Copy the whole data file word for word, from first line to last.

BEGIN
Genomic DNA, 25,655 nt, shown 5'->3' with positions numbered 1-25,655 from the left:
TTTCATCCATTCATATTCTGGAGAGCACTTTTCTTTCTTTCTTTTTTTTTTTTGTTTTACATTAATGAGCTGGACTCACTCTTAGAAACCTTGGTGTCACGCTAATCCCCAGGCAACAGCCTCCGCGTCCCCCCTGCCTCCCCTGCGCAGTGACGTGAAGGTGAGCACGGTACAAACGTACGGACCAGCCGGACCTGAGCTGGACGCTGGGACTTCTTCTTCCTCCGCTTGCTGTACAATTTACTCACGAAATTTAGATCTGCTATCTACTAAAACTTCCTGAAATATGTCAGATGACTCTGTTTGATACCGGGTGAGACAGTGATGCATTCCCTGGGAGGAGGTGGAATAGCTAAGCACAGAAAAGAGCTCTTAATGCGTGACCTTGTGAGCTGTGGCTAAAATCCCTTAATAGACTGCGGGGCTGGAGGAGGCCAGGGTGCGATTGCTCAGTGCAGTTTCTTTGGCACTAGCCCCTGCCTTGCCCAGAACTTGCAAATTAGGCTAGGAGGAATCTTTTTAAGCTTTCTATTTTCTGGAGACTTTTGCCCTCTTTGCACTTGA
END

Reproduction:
Genomic DNA, 25,655 nt, shown 5'->3' with positions numbered 1-25,655 from the left:
TTTCATCCATTCATATTCTGGAGAGCACTTTTCTTTCTTTCTTTTTTTTTTTTGTTTTACATTAATGAGCTGGACTCACTCTTAGAAACCTTGGTGTCACGCTAATCCCCAGGCAACAGCCTCCGCGTCCCCCCTGCCTCCCCTGCGCAGTGACGTGAAGGTGAGCACGGTACAAACGTACGGACCAGCCGGACCTGAGCTGGACGCTGGGACTTCTTCTTCCTCCGCTTGCTGTACAATTTACTCACGAAATTTAGATCTGCTATCTACTAAAACTTCCTGAAATATGTCAGATGACTCTGTTTGATACCGGGTGAGACAGTGATGCATTCCCTGGGAGGAGGTGGAATAGCTAAGCACAGAAAAGAGCTCTTAATGCGTGACCTTGTGAGCTGTGGCTAAAATCCCTTAATAGACTGCGGGGCTGGAGGAGGCCAGGGTGCGATTGCTCAGTGCAGTTTCTTTGGCACTAGCCCCTGCCTTGCCCAGAACTTGCAAATTAGGCTAGGAGGAATCTTTTTAAGCTTTCTATTTTCTGGAGACTTTTGCCCTCTTTGCACTTGA